18 Guilty Of Sexual Exploitation In Newcastle

9 August 2017, 15:54 | Updated: 9 August 2017, 16:08

Child abuse

Under-age girls and vulnerable young women were taken to parties in Newcastle and groomed with drugs before being raped and sexually abused, it can now be reported.

A total of 17 men and one woman have been convicted of, or have admitted, charges including rape, supplying drugs and inciting prostitution, in a series of trials at Newcastle Crown Court.

Older men preyed on immature teenagers who were plied with cocaine, cannabis, alcohol or mephedrone, then raped or persuaded into having sexual activity with the lure of the illegal drugs at parties known as "sessions".

Northumbria Police launched a major investigation after receiving information from social workers and initially spoke to 108 potential victims.

Over the course of four trials, 20 young women gave evidence covering a period from 2011 to 2014.

Those prosecuted were from the Bangladeshi, Pakistani, Indian, Iraqi, Iranian and Turkish communities and mainly British-born, with most living in the West End of Newcastle.

The investigation into child sexual exploitation in Newcastle, Operation Shelter, was part of a wider inquiry called Operation Sanctuary.

The wider operation has seen around 100 people convicted of a range of serious offences, including drugs, modern-day slavery and firearms charges, with jail terms totalling more than 300 years.

Northumbria Police made frequent announcements after launching Operation Sanctuary in 2014, but then stopped releasing details once reporting restrictions were imposed by the courts to avoid prejudicing later prosecutions.

That left a vacuum of information which some on the far right looked to exploit, claiming details were suppressed.

The English Defence League claimed "the long silence about these cases reeks of manipulation and procrastination for political purposes".

Over the course of the consecutive trials, a picture emerged of how victims were befriended by abusers and lured to parties where they would be given mephedrone, or M-Kat, for free.

Police pieced together links between the offenders, using telephone data to show how they knew each other, gathered at the same places or had mutual acquaintances.

As with the Rochdale, Rotherham and Oxford grooming cases, victims were conned into thinking they were in a relationship with their abuser, who would then pass them round their network to be used for sex, sometimes with the encouragement of the class B drug M-Kat, or cannabis.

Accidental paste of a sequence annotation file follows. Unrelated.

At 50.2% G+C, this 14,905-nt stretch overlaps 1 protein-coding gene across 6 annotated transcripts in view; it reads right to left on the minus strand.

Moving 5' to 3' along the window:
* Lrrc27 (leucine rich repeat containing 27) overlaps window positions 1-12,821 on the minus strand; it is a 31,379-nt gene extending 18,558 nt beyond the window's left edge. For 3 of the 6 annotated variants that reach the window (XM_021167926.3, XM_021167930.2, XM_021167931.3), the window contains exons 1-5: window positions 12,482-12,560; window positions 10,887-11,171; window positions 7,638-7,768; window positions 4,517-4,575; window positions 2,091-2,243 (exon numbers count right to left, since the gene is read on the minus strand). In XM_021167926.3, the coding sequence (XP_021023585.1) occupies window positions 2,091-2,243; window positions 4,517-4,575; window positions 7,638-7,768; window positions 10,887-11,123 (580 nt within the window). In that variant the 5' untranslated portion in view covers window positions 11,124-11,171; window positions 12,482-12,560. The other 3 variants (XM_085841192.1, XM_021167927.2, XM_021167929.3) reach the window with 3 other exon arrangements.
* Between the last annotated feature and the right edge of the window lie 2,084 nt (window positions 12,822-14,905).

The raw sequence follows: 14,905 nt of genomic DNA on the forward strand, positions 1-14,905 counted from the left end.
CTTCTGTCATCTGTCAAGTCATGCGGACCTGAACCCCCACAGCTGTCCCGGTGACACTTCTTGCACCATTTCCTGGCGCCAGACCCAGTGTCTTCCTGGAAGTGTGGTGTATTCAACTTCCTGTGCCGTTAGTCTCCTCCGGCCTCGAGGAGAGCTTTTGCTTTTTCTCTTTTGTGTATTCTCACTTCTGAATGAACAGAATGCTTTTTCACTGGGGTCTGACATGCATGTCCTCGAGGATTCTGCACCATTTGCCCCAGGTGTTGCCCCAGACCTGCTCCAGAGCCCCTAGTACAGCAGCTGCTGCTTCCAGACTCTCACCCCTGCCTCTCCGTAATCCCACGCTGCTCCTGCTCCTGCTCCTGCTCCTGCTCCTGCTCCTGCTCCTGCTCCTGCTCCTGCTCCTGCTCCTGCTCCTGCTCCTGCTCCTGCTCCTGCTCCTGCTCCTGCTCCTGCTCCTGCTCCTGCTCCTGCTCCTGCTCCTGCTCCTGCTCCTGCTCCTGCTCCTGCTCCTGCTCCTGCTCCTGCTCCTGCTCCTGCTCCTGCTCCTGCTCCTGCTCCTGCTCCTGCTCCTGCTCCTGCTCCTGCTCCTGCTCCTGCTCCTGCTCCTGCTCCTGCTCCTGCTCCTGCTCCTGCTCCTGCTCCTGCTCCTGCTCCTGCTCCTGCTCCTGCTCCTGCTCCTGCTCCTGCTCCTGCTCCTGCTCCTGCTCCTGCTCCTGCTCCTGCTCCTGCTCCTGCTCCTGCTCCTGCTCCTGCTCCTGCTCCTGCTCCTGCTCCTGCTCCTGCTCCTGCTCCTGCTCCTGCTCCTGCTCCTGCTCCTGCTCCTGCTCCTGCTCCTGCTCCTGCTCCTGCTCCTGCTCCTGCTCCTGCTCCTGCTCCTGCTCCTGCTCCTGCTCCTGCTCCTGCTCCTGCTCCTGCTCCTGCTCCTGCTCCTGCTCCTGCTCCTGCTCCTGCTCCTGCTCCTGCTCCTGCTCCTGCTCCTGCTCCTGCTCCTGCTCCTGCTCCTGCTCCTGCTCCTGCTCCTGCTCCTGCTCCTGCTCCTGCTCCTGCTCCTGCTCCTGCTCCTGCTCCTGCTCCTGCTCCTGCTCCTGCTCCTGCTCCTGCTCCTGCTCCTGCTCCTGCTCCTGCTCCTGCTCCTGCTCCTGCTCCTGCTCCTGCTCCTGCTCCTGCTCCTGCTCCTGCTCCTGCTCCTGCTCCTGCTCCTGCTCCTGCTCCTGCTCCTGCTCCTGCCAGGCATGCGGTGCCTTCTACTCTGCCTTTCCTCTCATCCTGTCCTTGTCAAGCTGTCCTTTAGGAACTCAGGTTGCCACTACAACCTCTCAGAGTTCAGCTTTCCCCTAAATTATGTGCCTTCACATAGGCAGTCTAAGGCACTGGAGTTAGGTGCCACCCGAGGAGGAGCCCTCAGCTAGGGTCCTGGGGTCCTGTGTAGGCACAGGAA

Known as "Bubble" on Tyneside, M-Kat has similar effects to Ecstasy and can be quickly addictive.

Defendants were charged with conspiracy to incite prostitution for gain - reflecting how women were exploited with drink or drugs.

Roles within the conspiracy included providing the premises, supplying drugs, transporting victims, having sex with them or encouraging it to happen.

There was no suggestion the victims were working as prostitutes or were paid.

Not all the defendants were part of the conspiracy.

The progress of the four trials was halted in October last year when defence barristers tried to have the cases thrown out over the existence of a police informant - named in court as XY - who it emerged was himself a child rapist. That application failed.

John Elvidge QC, who prosecuted the cases, said girls were exploited ruthlessly.

Summing up the final trial, he said: "This was a section of young women who were tricked into believing they were in the company of friends.

"They were groomed and lulled into trusting those who would ultimately abuse them."

Under cross-examination, one victim said she did not go to the police because she was addicted to the drugs the abusers were handing out.

One girl described how a victim was demeaned in a flat in Newcastle's West End.

She told the jury: "She seemed scared. She came into the room where I was and the men were treating her like a slave.

"They were dropping things on the floor on purpose to make her pick them up."

While investigating the abuse of girls, police used disruption tactics such as pulling over taxis to check occupants were safe and alerting hotels to what might be happening.